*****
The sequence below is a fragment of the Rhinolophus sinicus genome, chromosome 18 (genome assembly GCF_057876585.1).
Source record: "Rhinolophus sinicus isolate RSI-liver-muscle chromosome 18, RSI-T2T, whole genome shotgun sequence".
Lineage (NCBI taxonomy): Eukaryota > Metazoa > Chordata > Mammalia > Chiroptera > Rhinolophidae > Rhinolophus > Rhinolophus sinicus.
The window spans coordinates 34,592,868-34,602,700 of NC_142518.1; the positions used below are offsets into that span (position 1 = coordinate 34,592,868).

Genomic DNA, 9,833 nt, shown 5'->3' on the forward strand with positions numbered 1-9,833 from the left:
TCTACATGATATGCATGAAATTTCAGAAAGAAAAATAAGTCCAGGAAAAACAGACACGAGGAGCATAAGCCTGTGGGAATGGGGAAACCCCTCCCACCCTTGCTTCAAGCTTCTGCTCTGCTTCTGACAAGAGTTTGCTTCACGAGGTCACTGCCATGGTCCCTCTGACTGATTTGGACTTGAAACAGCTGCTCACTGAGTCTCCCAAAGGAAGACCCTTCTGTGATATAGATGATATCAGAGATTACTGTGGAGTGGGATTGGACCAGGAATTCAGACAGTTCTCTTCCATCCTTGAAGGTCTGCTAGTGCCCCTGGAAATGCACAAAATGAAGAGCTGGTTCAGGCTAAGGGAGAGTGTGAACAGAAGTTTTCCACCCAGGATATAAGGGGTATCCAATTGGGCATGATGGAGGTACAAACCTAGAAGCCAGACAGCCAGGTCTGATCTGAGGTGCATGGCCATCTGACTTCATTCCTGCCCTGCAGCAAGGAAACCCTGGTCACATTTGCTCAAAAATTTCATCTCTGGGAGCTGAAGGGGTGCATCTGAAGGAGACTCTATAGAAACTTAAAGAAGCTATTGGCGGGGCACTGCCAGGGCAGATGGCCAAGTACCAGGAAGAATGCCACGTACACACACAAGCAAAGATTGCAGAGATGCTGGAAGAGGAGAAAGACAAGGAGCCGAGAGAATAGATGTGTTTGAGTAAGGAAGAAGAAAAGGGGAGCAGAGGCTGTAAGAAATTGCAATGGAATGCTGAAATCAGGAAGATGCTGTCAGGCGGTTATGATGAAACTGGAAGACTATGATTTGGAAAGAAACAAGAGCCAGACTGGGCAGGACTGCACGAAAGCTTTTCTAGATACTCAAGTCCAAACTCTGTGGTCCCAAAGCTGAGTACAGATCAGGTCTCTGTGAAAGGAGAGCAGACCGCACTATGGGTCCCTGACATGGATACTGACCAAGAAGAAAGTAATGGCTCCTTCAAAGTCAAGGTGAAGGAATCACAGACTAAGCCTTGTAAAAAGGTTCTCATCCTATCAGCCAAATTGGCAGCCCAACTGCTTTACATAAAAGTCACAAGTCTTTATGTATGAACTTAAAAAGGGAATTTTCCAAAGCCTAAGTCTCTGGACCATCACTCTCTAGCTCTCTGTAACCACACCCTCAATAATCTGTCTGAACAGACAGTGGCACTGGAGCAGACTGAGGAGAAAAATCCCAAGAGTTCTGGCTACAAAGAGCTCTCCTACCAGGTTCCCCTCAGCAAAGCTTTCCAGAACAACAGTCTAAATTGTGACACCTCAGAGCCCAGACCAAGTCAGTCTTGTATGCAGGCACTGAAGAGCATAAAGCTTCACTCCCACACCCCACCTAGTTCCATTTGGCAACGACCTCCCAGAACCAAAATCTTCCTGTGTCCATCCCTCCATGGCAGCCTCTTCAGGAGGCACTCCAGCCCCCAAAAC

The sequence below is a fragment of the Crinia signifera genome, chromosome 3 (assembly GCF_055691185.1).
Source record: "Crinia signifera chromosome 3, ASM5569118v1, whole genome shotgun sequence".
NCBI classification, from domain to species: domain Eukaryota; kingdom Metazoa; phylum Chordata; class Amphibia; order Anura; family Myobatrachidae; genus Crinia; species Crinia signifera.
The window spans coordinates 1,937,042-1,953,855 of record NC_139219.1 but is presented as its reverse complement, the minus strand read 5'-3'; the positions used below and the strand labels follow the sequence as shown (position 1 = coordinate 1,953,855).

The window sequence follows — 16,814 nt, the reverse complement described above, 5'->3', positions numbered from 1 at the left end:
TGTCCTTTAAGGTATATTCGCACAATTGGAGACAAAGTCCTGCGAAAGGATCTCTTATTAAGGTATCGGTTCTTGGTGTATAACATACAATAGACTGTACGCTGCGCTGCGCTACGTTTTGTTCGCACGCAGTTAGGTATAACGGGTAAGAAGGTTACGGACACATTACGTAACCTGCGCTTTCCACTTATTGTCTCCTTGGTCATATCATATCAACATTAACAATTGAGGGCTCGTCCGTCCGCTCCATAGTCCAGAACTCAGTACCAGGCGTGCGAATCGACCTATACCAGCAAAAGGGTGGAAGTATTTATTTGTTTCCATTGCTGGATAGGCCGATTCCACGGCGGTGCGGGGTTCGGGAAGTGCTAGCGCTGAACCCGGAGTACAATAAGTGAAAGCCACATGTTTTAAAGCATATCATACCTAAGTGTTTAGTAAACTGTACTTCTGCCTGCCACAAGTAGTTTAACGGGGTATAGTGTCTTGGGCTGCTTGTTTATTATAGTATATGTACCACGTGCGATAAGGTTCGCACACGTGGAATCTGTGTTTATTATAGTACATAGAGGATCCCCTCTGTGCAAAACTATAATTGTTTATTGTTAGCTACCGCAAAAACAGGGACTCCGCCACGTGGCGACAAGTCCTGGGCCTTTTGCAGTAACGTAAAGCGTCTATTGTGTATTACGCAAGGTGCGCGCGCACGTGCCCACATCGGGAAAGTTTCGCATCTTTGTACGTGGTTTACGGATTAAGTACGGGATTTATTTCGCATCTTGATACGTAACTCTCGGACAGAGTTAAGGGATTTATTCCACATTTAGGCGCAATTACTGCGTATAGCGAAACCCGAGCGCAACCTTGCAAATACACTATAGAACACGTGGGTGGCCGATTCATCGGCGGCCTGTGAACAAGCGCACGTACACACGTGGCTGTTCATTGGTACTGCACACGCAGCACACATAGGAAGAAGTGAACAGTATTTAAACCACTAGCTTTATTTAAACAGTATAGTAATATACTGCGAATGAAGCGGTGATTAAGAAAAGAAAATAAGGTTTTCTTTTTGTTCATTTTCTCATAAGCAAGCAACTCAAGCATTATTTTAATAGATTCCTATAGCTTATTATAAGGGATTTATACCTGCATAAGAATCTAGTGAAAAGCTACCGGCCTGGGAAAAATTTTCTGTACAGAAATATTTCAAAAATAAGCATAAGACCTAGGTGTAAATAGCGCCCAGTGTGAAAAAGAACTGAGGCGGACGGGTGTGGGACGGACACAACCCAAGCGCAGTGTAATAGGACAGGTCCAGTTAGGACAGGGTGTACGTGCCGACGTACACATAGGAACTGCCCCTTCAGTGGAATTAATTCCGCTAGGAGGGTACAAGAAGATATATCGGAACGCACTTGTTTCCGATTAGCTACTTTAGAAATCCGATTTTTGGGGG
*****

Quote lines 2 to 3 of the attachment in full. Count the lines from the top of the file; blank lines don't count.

Source record: "Rhinolophus sinicus isolate RSI-liver-muscle chromosome 18, RSI-T2T, whole genome shotgun sequence".
Lineage (NCBI taxonomy): Eukaryota > Metazoa > Chordata > Mammalia > Chiroptera > Rhinolophidae > Rhinolophus > Rhinolophus sinicus.